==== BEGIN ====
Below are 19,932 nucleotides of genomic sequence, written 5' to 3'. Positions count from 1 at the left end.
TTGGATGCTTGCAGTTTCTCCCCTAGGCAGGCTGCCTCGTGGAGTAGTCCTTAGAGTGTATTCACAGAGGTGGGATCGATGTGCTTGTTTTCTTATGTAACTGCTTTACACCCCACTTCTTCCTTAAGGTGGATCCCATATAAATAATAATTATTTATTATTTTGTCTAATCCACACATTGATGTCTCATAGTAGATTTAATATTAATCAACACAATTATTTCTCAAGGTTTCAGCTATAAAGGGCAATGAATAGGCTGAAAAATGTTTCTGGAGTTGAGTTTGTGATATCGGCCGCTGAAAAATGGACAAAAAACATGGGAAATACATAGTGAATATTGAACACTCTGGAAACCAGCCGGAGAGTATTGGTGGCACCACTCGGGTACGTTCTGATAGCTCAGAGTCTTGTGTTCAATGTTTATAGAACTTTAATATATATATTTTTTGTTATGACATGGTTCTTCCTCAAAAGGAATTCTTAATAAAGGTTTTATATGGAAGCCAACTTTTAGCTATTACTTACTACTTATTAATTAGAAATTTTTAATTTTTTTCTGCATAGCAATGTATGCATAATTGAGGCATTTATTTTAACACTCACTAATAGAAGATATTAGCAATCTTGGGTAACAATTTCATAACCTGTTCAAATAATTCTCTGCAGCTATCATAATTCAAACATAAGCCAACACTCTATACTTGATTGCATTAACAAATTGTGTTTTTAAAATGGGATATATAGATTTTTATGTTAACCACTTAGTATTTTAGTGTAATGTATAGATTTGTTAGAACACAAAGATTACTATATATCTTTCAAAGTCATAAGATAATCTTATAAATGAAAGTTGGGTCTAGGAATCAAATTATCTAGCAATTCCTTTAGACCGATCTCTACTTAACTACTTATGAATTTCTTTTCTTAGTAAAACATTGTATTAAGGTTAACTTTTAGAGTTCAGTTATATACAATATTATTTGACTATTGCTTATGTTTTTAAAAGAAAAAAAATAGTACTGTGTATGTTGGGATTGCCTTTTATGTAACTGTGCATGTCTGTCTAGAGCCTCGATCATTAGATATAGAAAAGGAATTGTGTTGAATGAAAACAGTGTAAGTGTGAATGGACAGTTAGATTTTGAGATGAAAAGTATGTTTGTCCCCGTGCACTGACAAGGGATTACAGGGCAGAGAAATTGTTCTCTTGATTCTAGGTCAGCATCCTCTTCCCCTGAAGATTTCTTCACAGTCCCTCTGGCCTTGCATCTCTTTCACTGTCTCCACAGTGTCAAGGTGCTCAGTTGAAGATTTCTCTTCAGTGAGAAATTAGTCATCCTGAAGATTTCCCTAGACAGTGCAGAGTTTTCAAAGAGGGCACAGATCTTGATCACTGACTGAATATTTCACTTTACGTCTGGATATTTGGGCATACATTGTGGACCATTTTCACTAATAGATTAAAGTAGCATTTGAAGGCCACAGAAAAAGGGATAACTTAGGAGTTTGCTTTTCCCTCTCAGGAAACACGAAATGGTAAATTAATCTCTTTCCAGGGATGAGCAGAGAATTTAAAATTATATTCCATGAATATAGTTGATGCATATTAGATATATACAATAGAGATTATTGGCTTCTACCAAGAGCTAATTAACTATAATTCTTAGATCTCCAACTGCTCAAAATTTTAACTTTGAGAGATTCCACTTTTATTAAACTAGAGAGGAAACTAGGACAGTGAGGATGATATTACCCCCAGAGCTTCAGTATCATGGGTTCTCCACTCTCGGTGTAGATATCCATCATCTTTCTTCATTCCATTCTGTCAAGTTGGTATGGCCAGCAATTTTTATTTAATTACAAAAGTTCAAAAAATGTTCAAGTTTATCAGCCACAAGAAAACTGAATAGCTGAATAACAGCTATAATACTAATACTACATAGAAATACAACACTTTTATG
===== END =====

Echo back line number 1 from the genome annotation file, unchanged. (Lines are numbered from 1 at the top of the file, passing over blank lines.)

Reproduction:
Below are 19,932 nucleotides of genomic sequence, written 5' to 3'. Positions count from 1 at the left end.